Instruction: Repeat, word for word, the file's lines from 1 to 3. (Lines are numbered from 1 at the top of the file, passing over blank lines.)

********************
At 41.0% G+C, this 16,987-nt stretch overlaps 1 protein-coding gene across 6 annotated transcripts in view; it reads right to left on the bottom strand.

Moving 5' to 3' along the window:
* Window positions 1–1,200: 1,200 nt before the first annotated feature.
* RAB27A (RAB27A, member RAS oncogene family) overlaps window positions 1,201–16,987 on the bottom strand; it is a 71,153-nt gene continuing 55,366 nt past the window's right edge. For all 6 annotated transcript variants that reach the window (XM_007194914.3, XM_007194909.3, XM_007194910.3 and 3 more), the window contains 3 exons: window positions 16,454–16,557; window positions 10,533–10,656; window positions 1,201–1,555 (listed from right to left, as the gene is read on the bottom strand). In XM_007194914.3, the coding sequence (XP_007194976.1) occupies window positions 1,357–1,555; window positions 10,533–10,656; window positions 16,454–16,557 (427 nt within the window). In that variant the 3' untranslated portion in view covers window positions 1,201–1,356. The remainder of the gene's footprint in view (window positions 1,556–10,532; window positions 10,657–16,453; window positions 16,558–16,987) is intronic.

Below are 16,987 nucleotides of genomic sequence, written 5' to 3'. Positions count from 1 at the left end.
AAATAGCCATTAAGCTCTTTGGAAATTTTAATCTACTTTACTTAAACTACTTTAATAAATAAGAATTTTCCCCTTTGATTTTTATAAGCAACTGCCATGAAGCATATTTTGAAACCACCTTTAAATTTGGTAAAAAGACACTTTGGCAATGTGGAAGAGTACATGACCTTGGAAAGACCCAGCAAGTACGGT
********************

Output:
At 41.0% G+C, this 16,987-nt stretch overlaps 1 protein-coding gene across 6 annotated transcripts in view; it reads right to left on the bottom strand.

Moving 5' to 3' along the window:
* Window positions 1–1,200: 1,200 nt before the first annotated feature.